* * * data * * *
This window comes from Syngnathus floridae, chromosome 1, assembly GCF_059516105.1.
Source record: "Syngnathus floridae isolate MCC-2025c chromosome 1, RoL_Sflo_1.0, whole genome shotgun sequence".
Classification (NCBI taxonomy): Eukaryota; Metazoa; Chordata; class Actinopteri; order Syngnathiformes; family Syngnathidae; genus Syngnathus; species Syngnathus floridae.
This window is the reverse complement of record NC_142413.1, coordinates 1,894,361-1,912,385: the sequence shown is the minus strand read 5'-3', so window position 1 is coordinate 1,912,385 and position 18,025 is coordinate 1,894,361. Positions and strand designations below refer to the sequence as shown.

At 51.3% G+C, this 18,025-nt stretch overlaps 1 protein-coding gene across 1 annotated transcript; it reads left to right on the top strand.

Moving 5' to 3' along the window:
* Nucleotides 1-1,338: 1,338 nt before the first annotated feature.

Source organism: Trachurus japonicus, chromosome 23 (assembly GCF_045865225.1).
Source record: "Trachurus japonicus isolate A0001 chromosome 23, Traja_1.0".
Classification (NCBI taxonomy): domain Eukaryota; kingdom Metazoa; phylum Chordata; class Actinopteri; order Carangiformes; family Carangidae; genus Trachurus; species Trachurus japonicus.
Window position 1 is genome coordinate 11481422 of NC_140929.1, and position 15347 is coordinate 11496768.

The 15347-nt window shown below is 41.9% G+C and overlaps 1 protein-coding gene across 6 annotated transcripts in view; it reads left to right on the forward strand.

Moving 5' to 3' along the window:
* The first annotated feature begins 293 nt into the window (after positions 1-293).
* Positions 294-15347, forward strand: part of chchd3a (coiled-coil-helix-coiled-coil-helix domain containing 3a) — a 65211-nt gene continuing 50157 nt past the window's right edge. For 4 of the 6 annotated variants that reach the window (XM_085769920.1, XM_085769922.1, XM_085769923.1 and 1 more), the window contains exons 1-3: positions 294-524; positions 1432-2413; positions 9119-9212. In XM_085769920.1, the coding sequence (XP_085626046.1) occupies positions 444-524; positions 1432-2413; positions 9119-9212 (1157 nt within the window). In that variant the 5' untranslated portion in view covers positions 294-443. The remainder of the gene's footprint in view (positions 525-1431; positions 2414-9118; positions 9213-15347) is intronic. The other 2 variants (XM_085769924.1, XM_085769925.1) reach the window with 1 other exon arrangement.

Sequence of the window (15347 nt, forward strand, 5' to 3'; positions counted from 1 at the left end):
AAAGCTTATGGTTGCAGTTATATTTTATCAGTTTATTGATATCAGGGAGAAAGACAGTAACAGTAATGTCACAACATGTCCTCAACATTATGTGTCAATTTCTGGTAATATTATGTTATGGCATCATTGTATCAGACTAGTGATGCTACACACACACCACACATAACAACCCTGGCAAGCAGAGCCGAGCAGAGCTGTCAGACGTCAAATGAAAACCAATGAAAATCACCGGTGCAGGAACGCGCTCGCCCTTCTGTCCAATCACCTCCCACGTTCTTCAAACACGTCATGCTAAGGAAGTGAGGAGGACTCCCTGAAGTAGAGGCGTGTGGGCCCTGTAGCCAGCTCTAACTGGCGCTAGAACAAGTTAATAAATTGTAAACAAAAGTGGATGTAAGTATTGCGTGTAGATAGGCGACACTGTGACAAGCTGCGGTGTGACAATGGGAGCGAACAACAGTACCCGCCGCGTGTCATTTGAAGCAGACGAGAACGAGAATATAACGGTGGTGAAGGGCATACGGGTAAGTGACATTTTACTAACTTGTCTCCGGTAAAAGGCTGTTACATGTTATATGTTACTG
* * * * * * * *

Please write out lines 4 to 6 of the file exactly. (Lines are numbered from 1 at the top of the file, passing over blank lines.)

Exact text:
This window is the reverse complement of record NC_142413.1, coordinates 1,894,361-1,912,385: the sequence shown is the minus strand read 5'-3', so window position 1 is coordinate 1,912,385 and position 18,025 is coordinate 1,894,361. Positions and strand designations below refer to the sequence as shown.

At 51.3% G+C, this 18,025-nt stretch overlaps 1 protein-coding gene across 1 annotated transcript; it reads left to right on the top strand.

Moving 5' to 3' along the window: